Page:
To speed up this process there are big tables listing precalculated passwords/codes. The ultime exaple of this is a 64GB table which can crack any password up to 14 characters long using any possbile characters on a standard keyboard. It would take any one computer years to calculate this, but as all the data is stored in this 64GB table, all a computer has to do is search through the table, which takes a few minutes.

 

Having said all of this I will conclude by saying that md5 is about the safest type of encryption and is used on all Windows systems (well, all the recent ones anyway), and don't worry about people brute forcing your database of passwords.

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I have to say that as the computing power goes up, I'm trusting md5 less and less. There have been quite a few developments in cracking it recently; as a result, I'm tending to use SHA-256 these days, which is a much better replacement. Have a look at the Wikipedia entry for some more information on the md5 algorithm - if nothing else, it makes interesting reading.

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I have to say that as the computing power goes up, I'm trusting md5 less and less. There have been quite a few developments in cracking it recently; as a result, I'm tending to use SHA-256 these days, which is a much better replacement.
Can you expand on that please. AFAIK there's the brute force method. Also as the months go by there will be more Rainbow tables (tables of precalculated passwords and corresponding md5 hashes) that can be used to quickly crack md5 encrypted passwords. Now if we combine this with the increasing efficiency of brute force attacks, and the overall increase of computing power available to the average user, it has certainly become quicker to brute force md5. Is this what you mean by "quite a few developments in cracking it recently"? Or is there something else I'm not aware of?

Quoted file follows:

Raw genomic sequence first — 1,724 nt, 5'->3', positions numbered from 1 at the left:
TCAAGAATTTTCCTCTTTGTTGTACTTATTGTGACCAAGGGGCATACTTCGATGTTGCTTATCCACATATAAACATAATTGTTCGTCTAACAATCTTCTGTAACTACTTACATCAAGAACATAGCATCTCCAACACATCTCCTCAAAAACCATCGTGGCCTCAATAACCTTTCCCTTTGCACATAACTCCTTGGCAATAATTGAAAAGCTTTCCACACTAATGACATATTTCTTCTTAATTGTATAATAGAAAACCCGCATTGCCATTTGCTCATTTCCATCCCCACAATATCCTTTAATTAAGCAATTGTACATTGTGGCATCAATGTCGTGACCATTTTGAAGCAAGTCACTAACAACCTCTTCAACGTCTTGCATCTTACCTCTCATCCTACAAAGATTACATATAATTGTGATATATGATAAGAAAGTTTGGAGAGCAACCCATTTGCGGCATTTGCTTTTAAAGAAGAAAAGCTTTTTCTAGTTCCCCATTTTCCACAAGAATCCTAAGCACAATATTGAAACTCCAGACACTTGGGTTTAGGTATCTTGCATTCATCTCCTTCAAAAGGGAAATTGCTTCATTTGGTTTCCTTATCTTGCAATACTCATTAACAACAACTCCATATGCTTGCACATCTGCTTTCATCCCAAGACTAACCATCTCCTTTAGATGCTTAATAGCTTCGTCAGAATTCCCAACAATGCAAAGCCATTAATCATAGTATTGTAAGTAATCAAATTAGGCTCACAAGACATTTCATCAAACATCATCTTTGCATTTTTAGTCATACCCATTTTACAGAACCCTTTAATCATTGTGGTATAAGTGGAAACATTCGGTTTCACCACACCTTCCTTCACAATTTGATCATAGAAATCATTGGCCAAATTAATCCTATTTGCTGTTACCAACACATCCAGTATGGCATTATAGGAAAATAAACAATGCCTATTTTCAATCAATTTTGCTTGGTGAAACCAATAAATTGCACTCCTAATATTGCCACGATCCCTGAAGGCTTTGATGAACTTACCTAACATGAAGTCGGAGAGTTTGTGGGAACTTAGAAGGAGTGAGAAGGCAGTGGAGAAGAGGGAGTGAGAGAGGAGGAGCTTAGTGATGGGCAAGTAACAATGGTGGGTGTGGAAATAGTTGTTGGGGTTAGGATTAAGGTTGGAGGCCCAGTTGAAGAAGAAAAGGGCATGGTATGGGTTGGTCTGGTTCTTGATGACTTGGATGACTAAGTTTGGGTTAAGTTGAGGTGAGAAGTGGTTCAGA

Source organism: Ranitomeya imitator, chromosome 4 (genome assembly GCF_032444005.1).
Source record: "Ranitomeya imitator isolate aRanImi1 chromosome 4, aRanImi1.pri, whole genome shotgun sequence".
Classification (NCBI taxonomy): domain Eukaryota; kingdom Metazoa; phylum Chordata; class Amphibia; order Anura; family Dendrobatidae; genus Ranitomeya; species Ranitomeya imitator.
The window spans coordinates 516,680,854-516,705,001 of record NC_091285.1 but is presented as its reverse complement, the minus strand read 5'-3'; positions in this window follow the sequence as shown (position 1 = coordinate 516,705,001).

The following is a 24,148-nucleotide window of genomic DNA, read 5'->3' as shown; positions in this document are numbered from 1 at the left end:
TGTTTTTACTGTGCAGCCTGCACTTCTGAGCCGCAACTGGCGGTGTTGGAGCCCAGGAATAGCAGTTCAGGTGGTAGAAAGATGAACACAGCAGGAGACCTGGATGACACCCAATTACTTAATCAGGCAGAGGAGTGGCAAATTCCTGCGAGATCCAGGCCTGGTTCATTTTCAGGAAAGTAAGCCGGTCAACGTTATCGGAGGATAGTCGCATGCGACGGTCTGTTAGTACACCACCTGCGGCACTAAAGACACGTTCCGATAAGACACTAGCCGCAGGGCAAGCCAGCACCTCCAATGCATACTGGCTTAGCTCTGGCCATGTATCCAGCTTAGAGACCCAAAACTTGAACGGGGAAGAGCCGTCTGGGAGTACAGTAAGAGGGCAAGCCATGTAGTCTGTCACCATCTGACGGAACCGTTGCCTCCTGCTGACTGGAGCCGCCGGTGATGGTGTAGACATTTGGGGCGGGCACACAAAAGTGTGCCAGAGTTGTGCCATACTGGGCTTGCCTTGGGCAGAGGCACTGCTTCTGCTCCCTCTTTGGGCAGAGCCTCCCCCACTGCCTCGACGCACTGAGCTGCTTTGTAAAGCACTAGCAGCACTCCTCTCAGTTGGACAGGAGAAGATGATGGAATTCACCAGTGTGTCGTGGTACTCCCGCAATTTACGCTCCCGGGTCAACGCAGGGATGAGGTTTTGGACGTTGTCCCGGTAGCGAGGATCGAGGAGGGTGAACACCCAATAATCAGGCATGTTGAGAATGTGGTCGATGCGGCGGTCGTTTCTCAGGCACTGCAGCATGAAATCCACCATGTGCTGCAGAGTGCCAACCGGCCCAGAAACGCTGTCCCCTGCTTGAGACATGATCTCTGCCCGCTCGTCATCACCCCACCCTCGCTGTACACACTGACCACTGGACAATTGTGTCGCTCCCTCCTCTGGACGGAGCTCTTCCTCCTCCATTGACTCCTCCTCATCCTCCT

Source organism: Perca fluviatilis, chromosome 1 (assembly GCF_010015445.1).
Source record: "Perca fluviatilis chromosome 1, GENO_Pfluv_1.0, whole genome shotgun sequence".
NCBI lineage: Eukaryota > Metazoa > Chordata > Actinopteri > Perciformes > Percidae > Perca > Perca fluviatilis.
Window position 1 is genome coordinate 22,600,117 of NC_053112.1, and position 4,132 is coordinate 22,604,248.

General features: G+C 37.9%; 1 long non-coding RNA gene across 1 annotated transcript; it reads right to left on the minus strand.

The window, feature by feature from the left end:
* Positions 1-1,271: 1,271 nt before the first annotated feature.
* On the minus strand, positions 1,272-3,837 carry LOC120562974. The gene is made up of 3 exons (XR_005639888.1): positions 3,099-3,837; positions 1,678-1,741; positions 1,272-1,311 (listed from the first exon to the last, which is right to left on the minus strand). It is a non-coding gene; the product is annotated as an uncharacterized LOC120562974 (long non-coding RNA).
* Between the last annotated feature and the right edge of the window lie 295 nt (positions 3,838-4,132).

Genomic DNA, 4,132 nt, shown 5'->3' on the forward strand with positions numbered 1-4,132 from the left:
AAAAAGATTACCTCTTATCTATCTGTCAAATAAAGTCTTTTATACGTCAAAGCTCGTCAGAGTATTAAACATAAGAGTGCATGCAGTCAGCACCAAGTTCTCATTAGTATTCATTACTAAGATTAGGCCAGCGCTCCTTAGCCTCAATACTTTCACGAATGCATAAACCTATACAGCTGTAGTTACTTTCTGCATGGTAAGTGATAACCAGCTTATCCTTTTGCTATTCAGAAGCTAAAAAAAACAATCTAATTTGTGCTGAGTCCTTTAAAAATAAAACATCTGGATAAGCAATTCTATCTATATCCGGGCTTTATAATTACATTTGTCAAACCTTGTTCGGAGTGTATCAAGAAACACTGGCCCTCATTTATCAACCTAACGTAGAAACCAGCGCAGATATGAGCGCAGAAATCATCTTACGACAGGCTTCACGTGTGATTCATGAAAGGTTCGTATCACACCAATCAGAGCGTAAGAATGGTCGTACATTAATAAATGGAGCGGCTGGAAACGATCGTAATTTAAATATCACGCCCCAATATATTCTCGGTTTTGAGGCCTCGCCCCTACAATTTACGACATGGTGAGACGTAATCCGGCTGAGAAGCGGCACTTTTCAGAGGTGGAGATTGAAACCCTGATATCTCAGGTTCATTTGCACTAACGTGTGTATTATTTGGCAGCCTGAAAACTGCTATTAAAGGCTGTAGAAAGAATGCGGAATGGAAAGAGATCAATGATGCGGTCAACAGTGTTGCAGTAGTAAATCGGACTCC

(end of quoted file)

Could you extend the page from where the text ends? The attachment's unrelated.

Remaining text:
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I'm really not talking about brute-force here. You can use that for any sort of hashing algorithm. If you do a little searching, a couple of years ago a few (albeit obscure) cases were found in which you can deliberately create collisions. My betting is that eventually, and maybe soon, we're going to find a nasty hole in it, and all of a sudden, anyone using md5-based hashing is going to be vulnerable.

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The problem is that finding a collision won't be a problem for forum softwares. A hacker would need access to the database to find the md5 hash anyways, and if he has access to the database, it doesn't really matter any more.

 

Exactly, and rainbow tables can be rendered useless by salting your hash.

 

The problem with MD5 collisions is when you're talking about binaries that could potentially be replaced with a malicious alternative with the same hash. Luckily most smart people are using SHA (for example, the FreeBSD ports system computes both MD5 + SHA-256 for a downloaded package; try finding a collision for both ;) )

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The problem is that finding a collision won't be a problem for forum softwares. A hacker would need access to the database to find the md5 hash anyways, and if he has access to the database, it doesn't really matter any more.

 

A lot of software, including vB, stores your md5'd password in a cookie, although I think vB md5's the password twice for additional security. Obtaining access to a cookie is relatively trivial, especially when people tick the "Remember Me" box and go and leave their computers for a while. It's an extremely common way of managing web sessions, since it authenticates the user on each page load.

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I thought most software would be sane enough to simply store a different unique session ID (not the password) as a cookie. That's how I wrote my software, at least, and I believe phpBB does it that way.

 

 

You would think wouldn't you but sometimes even software engineers are dumb...